16. Mrkvonic

    Mrkvonic Linux Systems Expert

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    Memory management is a hugely complex thing. I've got a couple of Linux articles coming up, so that's my closest analogy to that. But it comes down to kernel buffers and slabs, application caches, and so forth.

    I can give you my own example:

    On my 16gb box, Win 7 is using 7gb at the moment.
    This includes 3.2gb paged kernel memory, 300mb non-paged.
    Then a bunch of apps that take some 3gb+ (including only committed).
    Seems to amount to a reasonable figure.

    Mrk
     
  17. Gullible Jones

    Gullible Jones Registered Member

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    @Mrk: I've read a couple books on the design of the Linux kernel, and found the memory management chapters almost unreadable. So yes, I realize it's complex. :) Not the same as actually understanding how it works in any but the vaguest terms though.

    Is it possible that Windows memory management is engineered such that one can't get a full count for each application, or something like that? Could memory fragmentation play into it, or should it not under normal (i.e. not OOM) conditions?
     
  18. MisterB

    MisterB Registered Member

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    I find this really bizarre. I'm using Windows Vista at the moment in a laptop that has 3gb ram and I have 3 browsers with multiple tabs and windows open. I'm at 71% of physical ram. Windows 7 is usually a bit better than Vista in memory usage and management. I rarely go over 60% in a Windows 7 laptop with a similar configuration and amount of memory.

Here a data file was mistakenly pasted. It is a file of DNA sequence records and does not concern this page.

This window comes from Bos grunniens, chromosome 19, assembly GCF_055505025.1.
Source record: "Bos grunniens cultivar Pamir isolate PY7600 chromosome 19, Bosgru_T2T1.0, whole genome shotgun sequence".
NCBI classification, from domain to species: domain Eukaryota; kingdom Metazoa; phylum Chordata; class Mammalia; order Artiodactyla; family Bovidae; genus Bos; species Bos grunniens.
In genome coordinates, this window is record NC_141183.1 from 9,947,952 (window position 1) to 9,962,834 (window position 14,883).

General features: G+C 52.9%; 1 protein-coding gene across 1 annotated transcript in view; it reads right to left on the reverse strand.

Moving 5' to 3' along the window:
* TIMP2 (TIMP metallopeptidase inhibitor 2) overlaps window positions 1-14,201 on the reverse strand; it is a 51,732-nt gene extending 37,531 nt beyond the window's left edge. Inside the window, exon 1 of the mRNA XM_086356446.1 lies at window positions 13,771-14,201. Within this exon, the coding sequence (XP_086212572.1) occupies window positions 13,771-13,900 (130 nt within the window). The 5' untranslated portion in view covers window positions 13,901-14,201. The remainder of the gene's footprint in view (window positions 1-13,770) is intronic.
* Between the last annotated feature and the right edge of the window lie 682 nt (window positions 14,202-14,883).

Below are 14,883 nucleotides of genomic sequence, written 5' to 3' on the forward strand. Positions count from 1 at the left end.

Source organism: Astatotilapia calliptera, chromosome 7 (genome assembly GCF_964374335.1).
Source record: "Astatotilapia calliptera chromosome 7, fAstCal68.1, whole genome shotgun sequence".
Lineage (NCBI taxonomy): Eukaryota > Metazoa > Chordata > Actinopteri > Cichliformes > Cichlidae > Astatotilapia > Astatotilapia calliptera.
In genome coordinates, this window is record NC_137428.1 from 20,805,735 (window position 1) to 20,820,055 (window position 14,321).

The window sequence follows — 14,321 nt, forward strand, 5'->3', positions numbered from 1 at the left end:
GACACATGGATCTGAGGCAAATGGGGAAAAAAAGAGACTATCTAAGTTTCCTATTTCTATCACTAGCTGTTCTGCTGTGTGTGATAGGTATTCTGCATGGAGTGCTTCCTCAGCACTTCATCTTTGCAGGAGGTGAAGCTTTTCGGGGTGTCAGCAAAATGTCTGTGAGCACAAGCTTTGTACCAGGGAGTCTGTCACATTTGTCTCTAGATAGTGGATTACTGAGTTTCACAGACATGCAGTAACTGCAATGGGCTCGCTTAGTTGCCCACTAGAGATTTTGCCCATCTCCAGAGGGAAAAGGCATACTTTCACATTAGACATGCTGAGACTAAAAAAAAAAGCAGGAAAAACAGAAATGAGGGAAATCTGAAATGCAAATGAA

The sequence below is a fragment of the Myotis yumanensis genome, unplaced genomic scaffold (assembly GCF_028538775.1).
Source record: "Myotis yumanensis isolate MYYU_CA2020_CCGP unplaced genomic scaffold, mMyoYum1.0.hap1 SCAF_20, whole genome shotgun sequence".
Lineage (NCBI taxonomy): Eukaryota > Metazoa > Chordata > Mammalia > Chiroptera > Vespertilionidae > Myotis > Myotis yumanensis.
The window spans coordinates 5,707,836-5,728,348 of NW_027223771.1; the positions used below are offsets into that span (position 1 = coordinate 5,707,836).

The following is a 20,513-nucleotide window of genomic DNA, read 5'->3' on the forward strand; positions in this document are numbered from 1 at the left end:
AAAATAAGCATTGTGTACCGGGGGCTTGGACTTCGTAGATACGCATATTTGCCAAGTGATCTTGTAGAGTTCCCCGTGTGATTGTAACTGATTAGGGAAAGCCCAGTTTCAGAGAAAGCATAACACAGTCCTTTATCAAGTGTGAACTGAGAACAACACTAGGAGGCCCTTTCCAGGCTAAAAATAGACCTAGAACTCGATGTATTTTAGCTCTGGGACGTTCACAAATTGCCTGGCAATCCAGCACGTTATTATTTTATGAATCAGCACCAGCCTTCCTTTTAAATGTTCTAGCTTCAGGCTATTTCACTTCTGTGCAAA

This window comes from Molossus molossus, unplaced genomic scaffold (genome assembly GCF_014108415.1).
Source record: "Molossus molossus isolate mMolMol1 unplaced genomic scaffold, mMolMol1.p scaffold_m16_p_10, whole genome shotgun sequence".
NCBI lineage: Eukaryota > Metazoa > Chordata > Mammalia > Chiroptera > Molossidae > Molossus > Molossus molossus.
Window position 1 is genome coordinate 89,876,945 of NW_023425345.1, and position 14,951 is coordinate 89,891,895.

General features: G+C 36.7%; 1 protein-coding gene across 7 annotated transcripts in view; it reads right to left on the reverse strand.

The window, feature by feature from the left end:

I feel, in general, memory management is weak in Windows. I go days, sometimes a couple of weeks without rebooting and hibernate my system when I power it down. Inevitably, things stop working very well after a while and I'm forced to reboot. It seems to be mostly due to memory fragmentation and excessive accessing the page file although there are other things that happen in an extended session that don't seem directly memory related. This happens in all versions of Windows that I'm using at present: 7, Vista and Xp. I can usually go a bit longer in 7 than Vista, and Vista longer than Xp but I usually have to reboot Xp due to a network performance issue while Vista and 7 just get slow due to excessive page file access.
     
  19. Mrkvonic

    Mrkvonic Linux Systems Expert

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    Yes, even in Linux, it's like that.
    The total usage is always somewhat of an estimation.
    But does it matter?
    Mrk
     
  20. safeguy

    safeguy Registered Member

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    Have you tried the built-in Resource Monitor (resmon.exe)? Launch it, go to "Memory" tab and look at the graph. Look at the Available memory value (Free + Standby).

    http://blogs.technet.com/b/askperf/...eshoot-windows-performance-issues-part-1.aspx

    As for Windows Memory Management, you might want to have a look at these resources:

    http://blogs.technet.com/b/markrussinovich/archive/2008/07/21/3092070.aspx

    http://blogs.technet.com/markrussinovich/archive/2008/11/17/3155406.aspx

    https://bitsum.com/virtual_memory_facts_and_memory_optimizer_scams.php

    Btw, why are you not using 64-bit?